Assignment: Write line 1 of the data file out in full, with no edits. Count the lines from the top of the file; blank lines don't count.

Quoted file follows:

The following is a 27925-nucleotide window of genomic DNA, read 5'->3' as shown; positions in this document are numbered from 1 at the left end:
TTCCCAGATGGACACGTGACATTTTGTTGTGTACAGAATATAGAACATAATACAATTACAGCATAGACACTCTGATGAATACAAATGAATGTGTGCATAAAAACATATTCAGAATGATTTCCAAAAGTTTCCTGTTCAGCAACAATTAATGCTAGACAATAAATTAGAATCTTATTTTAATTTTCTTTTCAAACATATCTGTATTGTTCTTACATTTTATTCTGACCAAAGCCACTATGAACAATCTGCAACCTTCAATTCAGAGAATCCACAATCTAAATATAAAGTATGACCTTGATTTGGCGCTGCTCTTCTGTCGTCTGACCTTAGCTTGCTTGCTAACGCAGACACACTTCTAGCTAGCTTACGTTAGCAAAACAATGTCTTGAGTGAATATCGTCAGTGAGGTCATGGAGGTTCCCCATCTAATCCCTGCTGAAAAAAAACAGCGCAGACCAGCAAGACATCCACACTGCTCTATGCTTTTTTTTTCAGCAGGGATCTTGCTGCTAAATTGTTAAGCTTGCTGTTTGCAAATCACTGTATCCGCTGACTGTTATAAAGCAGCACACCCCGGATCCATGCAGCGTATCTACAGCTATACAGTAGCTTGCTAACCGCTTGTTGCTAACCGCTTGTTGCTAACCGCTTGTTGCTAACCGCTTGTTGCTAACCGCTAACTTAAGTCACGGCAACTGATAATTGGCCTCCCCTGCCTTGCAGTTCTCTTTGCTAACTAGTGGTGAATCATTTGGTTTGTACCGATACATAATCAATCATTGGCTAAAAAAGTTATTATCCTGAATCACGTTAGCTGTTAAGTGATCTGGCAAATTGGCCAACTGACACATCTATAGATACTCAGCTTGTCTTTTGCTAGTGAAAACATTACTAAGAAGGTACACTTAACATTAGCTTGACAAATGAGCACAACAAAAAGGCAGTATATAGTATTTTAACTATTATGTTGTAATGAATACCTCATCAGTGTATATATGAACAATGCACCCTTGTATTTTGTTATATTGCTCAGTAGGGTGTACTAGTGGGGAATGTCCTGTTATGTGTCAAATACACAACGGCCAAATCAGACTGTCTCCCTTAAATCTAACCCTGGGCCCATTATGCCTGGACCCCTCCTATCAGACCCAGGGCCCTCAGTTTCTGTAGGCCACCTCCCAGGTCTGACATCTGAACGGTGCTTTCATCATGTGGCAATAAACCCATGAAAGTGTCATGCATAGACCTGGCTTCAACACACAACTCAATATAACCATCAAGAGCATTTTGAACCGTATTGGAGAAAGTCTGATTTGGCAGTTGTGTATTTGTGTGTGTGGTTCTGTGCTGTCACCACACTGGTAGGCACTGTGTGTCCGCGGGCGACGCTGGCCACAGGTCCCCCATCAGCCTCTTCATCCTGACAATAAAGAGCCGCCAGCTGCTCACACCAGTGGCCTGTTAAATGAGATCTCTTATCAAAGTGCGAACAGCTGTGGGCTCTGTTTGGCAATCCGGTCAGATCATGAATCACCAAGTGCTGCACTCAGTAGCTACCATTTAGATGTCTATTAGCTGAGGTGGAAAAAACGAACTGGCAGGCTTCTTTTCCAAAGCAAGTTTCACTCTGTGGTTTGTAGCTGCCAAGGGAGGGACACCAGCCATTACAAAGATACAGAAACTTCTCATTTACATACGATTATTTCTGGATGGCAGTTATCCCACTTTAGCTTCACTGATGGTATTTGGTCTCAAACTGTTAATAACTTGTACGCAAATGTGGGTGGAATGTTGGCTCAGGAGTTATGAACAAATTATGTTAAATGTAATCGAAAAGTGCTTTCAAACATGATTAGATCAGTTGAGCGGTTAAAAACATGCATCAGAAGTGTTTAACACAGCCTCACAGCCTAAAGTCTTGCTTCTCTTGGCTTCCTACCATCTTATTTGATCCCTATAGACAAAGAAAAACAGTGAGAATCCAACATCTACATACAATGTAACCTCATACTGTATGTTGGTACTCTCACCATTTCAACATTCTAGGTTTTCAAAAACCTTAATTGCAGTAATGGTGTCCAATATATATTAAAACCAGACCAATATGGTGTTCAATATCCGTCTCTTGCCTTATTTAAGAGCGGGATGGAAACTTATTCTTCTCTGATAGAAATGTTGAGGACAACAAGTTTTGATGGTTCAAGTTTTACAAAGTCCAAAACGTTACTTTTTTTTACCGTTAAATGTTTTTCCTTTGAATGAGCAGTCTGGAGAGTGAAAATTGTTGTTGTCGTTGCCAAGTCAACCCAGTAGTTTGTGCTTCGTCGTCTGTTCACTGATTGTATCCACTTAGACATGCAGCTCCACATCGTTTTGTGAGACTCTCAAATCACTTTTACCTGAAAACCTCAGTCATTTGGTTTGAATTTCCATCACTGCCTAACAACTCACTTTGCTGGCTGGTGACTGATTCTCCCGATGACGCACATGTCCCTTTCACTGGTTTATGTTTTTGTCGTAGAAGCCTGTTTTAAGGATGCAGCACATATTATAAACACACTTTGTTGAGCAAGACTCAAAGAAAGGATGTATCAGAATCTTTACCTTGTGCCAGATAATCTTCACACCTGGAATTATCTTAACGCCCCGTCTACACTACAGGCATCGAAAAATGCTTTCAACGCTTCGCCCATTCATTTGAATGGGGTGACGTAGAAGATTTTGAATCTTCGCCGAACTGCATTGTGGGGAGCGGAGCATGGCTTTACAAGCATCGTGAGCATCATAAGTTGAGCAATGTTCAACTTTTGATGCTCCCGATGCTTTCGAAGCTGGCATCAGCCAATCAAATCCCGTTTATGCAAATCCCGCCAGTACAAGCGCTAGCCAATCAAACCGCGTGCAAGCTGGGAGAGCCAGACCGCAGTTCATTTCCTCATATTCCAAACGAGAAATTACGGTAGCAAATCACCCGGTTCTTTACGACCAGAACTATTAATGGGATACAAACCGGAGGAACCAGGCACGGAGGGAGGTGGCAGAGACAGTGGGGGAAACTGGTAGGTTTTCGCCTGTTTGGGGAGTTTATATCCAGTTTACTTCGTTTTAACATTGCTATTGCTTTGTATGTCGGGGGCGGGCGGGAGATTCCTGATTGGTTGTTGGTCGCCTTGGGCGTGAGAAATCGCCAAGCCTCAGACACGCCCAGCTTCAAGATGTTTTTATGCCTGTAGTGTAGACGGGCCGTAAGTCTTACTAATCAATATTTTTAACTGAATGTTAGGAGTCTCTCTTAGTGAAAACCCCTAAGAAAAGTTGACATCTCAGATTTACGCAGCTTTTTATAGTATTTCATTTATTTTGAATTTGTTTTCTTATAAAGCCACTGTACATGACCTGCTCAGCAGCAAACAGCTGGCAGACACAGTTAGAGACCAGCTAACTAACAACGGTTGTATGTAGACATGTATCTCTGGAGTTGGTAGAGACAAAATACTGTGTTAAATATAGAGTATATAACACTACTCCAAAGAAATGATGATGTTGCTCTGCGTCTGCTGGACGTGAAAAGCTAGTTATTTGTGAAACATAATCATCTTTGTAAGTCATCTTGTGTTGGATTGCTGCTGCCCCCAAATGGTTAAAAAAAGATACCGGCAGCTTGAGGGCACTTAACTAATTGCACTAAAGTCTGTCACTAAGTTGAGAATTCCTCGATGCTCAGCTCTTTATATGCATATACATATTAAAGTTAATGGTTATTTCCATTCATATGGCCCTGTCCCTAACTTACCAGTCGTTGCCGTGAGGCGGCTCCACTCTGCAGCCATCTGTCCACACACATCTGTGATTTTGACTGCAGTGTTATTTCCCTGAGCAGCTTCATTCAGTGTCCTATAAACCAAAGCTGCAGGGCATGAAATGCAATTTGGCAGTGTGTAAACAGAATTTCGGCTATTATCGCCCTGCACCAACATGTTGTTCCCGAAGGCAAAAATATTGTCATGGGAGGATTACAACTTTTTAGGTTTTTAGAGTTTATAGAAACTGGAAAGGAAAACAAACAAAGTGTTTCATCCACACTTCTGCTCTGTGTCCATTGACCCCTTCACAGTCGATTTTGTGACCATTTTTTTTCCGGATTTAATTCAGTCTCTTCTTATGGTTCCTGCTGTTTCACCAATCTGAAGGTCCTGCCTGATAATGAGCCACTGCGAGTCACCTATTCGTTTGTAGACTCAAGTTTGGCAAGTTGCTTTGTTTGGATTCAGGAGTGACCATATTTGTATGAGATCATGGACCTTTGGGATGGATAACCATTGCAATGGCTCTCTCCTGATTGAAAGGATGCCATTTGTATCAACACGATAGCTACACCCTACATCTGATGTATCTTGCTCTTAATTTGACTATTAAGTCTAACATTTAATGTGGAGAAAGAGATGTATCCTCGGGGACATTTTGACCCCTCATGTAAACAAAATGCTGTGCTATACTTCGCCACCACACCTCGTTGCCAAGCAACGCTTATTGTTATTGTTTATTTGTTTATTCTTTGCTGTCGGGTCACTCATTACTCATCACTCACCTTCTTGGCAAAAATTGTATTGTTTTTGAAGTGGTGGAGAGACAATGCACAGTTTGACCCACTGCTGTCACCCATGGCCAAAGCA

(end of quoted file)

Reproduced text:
The following is a 27925-nucleotide window of genomic DNA, read 5'->3' as shown; positions in this document are numbered from 1 at the left end: